Dr. Domino:

It makes intuitive sense that we become aggressive with folks who are very high risk. And for secondary prevention, I think many of us are already in that world. I do wonder how I help someone like Sheila, now she has diabetes, but she's active, her diabetes is under good control, her LDL and total cholesterol seem pretty good. How do we decide with her what our treatment goal should be?

Alan Ehrlich:

So, if you were to calculate her 10-year risk it's relatively low, but because her LDLs over 70 and she has diabetes, the guideline to recommend that she get treated and that's the end of the story for that. For other... If she didn't have diabetes, she would probably not need treatment. So there are particular things that can make a big difference.

One of the things to focus in on in terms of counseling patients, are these, what they call risk-enhancing factors. And these are new in this guideline. Previously they had looked at certain biochemical parameters around things like CRP, or other factors that are not considered primary for making decision but can help influence, and what they've done with the risk-enhancing factors is to add a lot of clinical history factors that might make a difference. So for instance, a woman who has a history of preeclampsia that would increase your tendency to think about she should be treated with statins, it would certainly put her at higher risk. The same thing if someone's got chronic kidney disease, or they've got Peripheral Vascular Disease as evidenced by decreased arterial brachial index. So there are things like that.

Another category is anyone with a chronic inflammatory condition, such as psoriasis or rheumatoid arthritis. These are all people for whom these extra factors might tip you towards encouraging them towards a statin.

One last thing that the new guidelines do that would enter into this shared decision making, is there's more information about different ethnic groups. For instance, people from South Asia tend to have higher risk for cardiovascular events, whereas East Asians may have a lower risk, and much of how we calculate risk based on the pooled cohort equations, are primarily based on a Caucasian population. They do have separate analysis for blacks, but there isn't really the breakdown for other ethnic groups.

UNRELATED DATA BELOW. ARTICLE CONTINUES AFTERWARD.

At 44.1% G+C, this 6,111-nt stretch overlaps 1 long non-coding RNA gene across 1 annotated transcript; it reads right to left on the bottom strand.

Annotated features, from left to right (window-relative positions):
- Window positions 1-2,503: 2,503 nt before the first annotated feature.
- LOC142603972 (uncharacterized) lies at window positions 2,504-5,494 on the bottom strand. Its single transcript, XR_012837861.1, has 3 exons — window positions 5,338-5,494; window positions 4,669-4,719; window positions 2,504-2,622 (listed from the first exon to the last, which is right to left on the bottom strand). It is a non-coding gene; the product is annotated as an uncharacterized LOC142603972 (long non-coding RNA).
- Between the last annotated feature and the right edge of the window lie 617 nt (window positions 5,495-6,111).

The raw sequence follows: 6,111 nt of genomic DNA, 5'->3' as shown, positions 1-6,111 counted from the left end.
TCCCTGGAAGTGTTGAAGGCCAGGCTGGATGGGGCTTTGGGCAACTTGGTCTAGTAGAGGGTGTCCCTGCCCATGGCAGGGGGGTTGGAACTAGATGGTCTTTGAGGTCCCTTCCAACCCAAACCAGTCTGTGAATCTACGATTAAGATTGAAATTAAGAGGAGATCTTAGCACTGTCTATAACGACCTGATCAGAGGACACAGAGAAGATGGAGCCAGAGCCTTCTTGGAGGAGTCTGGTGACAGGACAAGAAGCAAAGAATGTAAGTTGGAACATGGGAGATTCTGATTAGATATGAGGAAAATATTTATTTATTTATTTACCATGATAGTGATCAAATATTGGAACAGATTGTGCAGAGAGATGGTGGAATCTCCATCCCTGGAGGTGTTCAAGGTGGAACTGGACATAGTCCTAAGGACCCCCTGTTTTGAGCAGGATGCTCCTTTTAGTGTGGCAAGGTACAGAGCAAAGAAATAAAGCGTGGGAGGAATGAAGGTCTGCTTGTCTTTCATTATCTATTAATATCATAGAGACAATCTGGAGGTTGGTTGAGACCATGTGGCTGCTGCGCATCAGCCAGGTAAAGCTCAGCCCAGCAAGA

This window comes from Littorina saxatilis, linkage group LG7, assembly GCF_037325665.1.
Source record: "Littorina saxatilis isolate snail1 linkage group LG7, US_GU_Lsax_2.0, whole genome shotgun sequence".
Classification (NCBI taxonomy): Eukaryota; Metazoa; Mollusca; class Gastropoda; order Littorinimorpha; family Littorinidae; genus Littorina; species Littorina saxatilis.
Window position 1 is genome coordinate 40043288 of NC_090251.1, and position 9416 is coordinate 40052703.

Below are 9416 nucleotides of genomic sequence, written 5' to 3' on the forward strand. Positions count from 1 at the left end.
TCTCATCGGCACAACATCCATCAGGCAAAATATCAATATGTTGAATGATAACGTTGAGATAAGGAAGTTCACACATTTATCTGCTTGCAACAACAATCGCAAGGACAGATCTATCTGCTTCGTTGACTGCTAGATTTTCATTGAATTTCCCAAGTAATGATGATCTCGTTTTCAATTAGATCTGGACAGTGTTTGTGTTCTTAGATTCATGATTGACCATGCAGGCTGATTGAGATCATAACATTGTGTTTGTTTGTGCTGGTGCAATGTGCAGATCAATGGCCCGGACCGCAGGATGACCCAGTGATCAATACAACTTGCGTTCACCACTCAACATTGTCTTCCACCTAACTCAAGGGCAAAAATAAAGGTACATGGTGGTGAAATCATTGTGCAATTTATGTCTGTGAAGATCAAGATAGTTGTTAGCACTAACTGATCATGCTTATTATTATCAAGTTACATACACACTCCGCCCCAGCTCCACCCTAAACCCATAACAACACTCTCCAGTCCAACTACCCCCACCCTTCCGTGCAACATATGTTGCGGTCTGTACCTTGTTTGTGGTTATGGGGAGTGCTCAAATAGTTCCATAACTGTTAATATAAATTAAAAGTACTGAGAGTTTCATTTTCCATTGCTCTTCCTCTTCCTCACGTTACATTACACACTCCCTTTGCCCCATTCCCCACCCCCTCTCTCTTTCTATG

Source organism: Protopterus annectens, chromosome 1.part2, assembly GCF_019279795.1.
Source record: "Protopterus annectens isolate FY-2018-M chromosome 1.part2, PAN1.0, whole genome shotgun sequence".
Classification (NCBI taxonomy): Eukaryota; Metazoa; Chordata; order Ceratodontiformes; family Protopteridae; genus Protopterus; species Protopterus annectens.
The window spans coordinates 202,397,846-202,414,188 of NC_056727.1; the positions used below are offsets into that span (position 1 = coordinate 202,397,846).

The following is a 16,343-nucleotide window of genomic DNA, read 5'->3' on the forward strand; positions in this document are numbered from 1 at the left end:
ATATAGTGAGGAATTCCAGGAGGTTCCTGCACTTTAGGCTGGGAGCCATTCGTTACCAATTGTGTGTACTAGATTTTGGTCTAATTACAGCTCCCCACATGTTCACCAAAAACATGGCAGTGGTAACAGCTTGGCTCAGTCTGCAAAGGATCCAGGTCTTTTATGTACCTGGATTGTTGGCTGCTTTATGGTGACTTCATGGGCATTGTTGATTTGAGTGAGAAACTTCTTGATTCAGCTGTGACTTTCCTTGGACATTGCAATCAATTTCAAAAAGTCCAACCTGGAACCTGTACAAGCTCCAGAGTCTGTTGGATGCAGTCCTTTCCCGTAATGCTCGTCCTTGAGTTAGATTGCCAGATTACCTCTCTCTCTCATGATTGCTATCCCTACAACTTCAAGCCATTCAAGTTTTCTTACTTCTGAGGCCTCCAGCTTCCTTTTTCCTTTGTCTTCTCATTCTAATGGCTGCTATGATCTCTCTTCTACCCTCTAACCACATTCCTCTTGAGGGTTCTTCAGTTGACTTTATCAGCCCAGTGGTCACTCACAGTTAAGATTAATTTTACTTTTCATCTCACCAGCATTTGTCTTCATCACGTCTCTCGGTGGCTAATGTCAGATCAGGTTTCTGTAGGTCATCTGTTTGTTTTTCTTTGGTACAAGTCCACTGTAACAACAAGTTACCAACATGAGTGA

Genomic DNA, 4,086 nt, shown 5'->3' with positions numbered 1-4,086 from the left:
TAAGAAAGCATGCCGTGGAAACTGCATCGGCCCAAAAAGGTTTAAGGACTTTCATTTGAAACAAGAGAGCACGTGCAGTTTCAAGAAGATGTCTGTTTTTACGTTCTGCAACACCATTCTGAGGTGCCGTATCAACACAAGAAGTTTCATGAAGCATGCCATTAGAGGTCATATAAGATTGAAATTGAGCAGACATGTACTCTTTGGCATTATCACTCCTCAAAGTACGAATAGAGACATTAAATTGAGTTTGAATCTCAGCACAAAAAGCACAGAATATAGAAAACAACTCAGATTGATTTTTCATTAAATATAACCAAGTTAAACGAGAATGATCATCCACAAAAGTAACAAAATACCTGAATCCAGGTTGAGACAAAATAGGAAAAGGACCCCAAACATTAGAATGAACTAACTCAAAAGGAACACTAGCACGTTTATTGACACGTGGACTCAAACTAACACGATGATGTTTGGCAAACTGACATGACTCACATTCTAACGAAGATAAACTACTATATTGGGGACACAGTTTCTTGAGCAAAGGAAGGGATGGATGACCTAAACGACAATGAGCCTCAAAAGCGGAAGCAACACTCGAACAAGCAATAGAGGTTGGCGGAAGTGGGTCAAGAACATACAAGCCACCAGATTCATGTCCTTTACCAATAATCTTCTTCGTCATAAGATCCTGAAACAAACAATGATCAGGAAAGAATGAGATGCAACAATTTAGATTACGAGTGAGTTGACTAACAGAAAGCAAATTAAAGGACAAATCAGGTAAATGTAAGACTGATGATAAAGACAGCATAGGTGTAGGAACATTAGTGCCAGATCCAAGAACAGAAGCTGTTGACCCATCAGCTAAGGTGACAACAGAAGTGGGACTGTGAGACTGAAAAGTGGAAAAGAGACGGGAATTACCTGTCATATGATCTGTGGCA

Dr. Domino:

Alan, can you just please summarize what our treatment goals are based upon classification?

Alan Ehrlich:

Okay, so the goal is going to be based on whether we're talking about primary or secondary prevention. For primary prevention there's the group of patients who start out with very high LDLs, you wanna get their LDLs less than 100, if you can. So if they're over 190, get it less than 100. If you have diabetes, or if you have elevated risk based on the pooled cohort equations and you're going to be treated, your initial target is gonna be a 30% reduction in LDL. If you're risk is over 20%, that target should be a 50% reduction. If you have already established cardiovascular disease, then the target is a 50% reduction in LDL, and the goal is to get that LDL less than 70%.

Dr. Domino:

So, Alan, you've given us those very clear cut goals, what if patients taking high dose statins cannot reach goal?

Alan Ehrlich:

So the first line drug will be as it to maybe for most patients, the guidelines talk about using the PCSK9 inhibitors and they do recommend adding those if necessary to achieve goal, particularly in patients with either a family history of severe hypercholesterolemia or in patients who need secondary prevention. The one thing they do point out is that they're very expensive and they consider these to be a low value treatment. If the cost were to come down substantially, such as by two-thirds, then this would alter how the committee viewed it but for now they recommend considering it, but acknowledging the value may be low and the absolute risk reduction of using them is not great in many of the populations.

Dr. Domino:

Alan, thank you so much. Practice pointer: For prior prevention of cardiovascular disease, the American Heart Association's new guidelines gives us clear parameters about what our treatment goals should be for lowering patient's cholesterol.